B-to-B Insights: Powerful Prose
Engage their emotions. Anger, greed, fear, hope, dreams, safety, security, wisdom, exclusivity—emotion and the drama around it are what make good movies, and great copy, too. Don’t be afraid to hit your reader hard—in the heart, because you can be sure he’s heard all the other marketing hype in your category for years. Here’s one of my favorites from e-marketing visionary Seth Godin, written in a webinar invite letter: “I hate wasting time, and therefore, I hate conferences and trade shows. So that’s why I’m writing you today.” One of the best-performing teasers my firm created was directed at high-risk investors in the late 1990s for a venture capital fund. It read, “90% of your portfolio should be horrified at how the other 10% is invested.”
Create curiosity. What’s the prize inside? Business people—human beings—are kids at heart. We love to be surprised and delighted. And our curiosity about what’s inside is a powerful motivator that drives behavior. So when you’re looking at your teaser lines, or e-mail subject lines, ask yourself, what have you done to create curiosity to read more? Sometimes, when your brand is well-known, less is more. A blind, white outer envelope with just your brand name can contribute to creating a control winner. On the other hand, if you’re going to use a teaser message, then make it so compelling that a reader has to find out more.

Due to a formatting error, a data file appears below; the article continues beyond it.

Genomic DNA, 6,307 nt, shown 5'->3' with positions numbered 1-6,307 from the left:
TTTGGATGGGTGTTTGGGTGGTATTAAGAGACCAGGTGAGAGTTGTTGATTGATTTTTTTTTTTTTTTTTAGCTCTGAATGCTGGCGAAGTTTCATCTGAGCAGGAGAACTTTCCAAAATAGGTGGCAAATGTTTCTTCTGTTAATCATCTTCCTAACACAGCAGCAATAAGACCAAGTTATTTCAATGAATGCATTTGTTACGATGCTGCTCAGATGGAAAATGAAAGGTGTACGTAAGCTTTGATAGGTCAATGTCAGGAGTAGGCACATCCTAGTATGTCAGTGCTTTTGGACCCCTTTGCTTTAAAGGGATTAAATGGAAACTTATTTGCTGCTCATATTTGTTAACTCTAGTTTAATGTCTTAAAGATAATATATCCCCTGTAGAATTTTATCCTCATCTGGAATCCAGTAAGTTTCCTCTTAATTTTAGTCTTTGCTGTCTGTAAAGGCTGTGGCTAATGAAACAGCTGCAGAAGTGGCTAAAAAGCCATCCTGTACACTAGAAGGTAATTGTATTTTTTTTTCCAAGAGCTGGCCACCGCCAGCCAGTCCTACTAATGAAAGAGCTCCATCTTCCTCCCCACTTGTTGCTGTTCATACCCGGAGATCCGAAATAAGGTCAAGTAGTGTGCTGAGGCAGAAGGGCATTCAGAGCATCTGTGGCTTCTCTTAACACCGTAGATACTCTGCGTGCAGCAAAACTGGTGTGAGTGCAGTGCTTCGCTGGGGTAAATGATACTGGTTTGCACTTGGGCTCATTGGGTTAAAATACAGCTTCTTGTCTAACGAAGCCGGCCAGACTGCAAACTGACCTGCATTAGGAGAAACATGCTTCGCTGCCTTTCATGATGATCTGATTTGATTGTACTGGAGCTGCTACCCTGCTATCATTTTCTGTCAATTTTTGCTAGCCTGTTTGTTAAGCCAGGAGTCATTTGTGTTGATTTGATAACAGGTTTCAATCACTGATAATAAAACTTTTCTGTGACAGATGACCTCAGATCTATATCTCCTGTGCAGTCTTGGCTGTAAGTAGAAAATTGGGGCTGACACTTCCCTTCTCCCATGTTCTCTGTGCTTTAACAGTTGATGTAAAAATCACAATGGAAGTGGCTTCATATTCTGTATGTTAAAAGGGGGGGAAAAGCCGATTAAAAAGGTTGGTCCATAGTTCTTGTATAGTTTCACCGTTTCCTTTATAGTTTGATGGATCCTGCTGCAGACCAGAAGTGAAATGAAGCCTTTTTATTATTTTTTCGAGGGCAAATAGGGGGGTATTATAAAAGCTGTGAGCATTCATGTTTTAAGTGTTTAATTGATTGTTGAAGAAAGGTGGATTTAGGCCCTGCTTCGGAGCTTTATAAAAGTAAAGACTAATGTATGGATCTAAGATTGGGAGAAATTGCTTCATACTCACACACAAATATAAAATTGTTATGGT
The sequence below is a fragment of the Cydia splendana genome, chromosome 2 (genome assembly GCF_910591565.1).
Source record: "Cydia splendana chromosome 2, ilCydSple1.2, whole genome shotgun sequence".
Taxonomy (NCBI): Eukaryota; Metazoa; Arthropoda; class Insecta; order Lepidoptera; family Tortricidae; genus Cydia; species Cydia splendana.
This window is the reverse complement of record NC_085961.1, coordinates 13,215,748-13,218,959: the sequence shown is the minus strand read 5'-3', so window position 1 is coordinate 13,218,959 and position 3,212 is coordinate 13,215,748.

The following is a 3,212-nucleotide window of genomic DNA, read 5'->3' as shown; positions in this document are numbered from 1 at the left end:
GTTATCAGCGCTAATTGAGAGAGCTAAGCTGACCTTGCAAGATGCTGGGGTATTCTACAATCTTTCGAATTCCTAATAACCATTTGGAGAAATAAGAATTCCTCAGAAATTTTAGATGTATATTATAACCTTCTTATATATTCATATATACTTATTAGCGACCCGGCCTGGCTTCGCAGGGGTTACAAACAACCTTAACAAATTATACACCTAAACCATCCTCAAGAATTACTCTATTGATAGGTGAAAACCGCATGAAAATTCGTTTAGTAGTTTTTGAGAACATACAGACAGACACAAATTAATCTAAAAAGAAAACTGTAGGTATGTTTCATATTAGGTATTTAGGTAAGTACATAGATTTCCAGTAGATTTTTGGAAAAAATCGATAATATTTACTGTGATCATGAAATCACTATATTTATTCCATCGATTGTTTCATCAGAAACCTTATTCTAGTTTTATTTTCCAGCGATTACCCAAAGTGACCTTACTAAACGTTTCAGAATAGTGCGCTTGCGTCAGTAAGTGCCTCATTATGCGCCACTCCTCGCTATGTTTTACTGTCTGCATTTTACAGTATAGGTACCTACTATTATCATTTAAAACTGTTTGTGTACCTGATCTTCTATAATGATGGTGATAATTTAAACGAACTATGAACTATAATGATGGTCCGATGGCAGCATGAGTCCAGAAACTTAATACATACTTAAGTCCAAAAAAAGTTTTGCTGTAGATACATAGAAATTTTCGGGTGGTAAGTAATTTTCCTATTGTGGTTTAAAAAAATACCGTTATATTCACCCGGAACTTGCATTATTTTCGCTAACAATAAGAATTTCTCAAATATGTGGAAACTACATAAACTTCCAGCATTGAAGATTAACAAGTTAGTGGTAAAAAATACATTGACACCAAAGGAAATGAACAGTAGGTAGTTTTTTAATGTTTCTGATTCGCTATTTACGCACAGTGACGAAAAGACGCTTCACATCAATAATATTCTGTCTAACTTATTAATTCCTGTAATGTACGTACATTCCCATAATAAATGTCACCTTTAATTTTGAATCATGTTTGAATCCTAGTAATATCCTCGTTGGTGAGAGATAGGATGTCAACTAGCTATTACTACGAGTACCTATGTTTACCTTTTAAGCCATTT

Some creative online subject lines: “15 minutes could save you 20%,” “Three ways to beat your competition to market,” or “Double your return in five minutes.”
Check out this offline teaser line: “It’s won more awards than anything in its class, and we’ve reserved one in your name—free.”
Sell the benefits of response. As I’ve written in prior articles, direct marketing is an offer delivery vehicle. And in B-to-B marketing, you need to generate an inquiry to start your dialogue. So, before you start selling your product benefits, start selling the benefits of responding. Tell your readers what they’re going to gain, discover, learn, uncover, understand, find out, take away when they request your offer. Be specific in your benefits. For example: “Call now and receive our free, helpful guide, ‘The True Costs and Benefits of Small Business Health Plans,’ to find out how to increase worker productivity, lower employee turnover and be more successful at recruiting new employees.”